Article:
There have been many tenders under the current government (2 days to go) that have been questioned either because of overpricing or croneyism, which if proven to be true would certainly bring morals into doubt. An ironic twist in one could be a final gesture of the cabinet as it possibly says farewell to its position of power.
The Slovak Education Ministry has decided to initiate a lawsuit against the Public Procurement Office (ÚVO) in Slovakia as it publicly questions the office’s judgement in evaluating the tender for Slovak school textbooks, which, after all, is its job and its right.
The nationalist SNS nominated education minister Ján Mikolaj made a statement saying: “We consider the authority’s decisions absolutely incorrect and incompetent,” following the final cabinet session on 9 June.
The move comes as the procurement authority’s Appeals Department confirmed a fine in excess of €140,000 on the Education Ministry a day earlier. Spokeswoman of the authority, Helena Fialová, responded to Mikolaj’s statement by saying her office abides to the law when making its decisions, but that the ministry is entitled to twist the judicial system. The fine was determined back in March for the Ministry selecting suppliers for a textbook order worth over €2.8 million, which the procurement authority deemed unlawful.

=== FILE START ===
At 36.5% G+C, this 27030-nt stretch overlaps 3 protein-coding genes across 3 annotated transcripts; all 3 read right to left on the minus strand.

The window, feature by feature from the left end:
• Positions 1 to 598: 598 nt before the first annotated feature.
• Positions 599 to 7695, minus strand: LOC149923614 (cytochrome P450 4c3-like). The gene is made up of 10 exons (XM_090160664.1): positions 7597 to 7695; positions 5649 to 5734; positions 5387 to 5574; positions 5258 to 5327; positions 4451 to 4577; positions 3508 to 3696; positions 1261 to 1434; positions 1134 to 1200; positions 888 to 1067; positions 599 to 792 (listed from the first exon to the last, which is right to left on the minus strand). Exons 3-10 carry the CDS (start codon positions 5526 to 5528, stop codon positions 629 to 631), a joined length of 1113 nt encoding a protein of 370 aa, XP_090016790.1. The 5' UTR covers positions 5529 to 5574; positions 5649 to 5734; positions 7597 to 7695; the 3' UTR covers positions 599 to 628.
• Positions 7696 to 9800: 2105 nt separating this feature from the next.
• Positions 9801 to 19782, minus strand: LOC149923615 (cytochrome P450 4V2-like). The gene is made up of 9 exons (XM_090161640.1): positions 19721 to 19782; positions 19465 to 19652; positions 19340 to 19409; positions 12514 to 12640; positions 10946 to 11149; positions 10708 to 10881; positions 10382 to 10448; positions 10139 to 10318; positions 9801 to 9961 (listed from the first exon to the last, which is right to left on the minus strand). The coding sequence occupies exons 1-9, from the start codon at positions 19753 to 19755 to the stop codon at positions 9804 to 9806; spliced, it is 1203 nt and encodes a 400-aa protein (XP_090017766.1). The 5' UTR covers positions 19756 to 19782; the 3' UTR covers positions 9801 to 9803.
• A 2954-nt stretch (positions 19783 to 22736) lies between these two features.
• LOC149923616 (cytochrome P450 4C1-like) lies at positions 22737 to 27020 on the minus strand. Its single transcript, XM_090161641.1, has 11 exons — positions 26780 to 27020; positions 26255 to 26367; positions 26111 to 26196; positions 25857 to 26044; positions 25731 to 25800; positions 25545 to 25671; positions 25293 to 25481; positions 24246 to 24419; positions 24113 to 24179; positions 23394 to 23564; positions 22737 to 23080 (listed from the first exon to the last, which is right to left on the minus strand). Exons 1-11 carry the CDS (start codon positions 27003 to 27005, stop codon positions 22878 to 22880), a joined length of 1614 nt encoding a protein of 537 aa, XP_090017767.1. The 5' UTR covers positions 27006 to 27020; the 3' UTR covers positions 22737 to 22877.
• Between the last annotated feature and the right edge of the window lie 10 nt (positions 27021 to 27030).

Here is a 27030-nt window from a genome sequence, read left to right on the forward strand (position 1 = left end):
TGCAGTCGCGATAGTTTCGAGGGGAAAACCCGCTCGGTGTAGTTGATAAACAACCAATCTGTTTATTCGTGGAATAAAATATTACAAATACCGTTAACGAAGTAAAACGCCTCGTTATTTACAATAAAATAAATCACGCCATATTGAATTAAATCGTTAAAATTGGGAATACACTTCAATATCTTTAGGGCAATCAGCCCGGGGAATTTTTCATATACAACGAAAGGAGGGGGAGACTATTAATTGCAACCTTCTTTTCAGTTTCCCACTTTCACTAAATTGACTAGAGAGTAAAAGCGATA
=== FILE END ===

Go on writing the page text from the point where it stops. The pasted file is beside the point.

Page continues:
Exactly two years ago in June 2008 the Education Ministry initiated negotiations with the publishing houses SPN – Mladé Letá and AITC for an order to print and re-release selected textbooks that had previously been printed. The Public Procurement Office fined the ministry for making use of an exception to the Public Procurement Act, which in fact should apply only to the procurement of library books, and not to the purchase of textbooks.
Exactly what the Ministry hopes to gain from its lawsuit is unknown, but it may be a final lesson from the government ministry that you should not bite the hand that, at least figuratively, feeds you.